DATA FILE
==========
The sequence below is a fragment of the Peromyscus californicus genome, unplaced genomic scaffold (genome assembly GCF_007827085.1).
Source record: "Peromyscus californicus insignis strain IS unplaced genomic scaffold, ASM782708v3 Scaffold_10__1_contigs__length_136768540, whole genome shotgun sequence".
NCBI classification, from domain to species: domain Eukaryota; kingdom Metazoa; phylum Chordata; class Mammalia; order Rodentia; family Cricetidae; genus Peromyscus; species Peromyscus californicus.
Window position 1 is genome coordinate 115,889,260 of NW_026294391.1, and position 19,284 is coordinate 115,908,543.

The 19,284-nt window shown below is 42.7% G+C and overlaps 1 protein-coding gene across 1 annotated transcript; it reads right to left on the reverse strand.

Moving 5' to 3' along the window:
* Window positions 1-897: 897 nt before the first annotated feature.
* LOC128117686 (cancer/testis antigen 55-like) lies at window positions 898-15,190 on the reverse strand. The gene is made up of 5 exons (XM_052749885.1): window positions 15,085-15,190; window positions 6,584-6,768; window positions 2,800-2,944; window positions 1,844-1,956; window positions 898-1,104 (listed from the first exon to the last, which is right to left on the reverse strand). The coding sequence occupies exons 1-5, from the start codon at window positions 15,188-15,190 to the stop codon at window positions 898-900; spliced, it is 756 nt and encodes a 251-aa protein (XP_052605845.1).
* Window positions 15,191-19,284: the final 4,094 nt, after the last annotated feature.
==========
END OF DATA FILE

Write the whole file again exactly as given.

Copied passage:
The sequence below is a fragment of the Peromyscus californicus genome, unplaced genomic scaffold (genome assembly GCF_007827085.1).
Source record: "Peromyscus californicus insignis strain IS unplaced genomic scaffold, ASM782708v3 Scaffold_10__1_contigs__length_136768540, whole genome shotgun sequence".
NCBI classification, from domain to species: domain Eukaryota; kingdom Metazoa; phylum Chordata; class Mammalia; order Rodentia; family Cricetidae; genus Peromyscus; species Peromyscus californicus.
Window position 1 is genome coordinate 115,889,260 of NW_026294391.1, and position 19,284 is coordinate 115,908,543.

The 19,284-nt window shown below is 42.7% G+C and overlaps 1 protein-coding gene across 1 annotated transcript; it reads right to left on the reverse strand.

Moving 5' to 3' along the window:
* Window positions 1-897: 897 nt before the first annotated feature.
* LOC128117686 (cancer/testis antigen 55-like) lies at window positions 898-15,190 on the reverse strand. The gene is made up of 5 exons (XM_052749885.1): window positions 15,085-15,190; window positions 6,584-6,768; window positions 2,800-2,944; window positions 1,844-1,956; window positions 898-1,104 (listed from the first exon to the last, which is right to left on the reverse strand). The coding sequence occupies exons 1-5, from the start codon at window positions 15,188-15,190 to the stop codon at window positions 898-900; spliced, it is 756 nt and encodes a 251-aa protein (XP_052605845.1).
* Window positions 15,191-19,284: the final 4,094 nt, after the last annotated feature.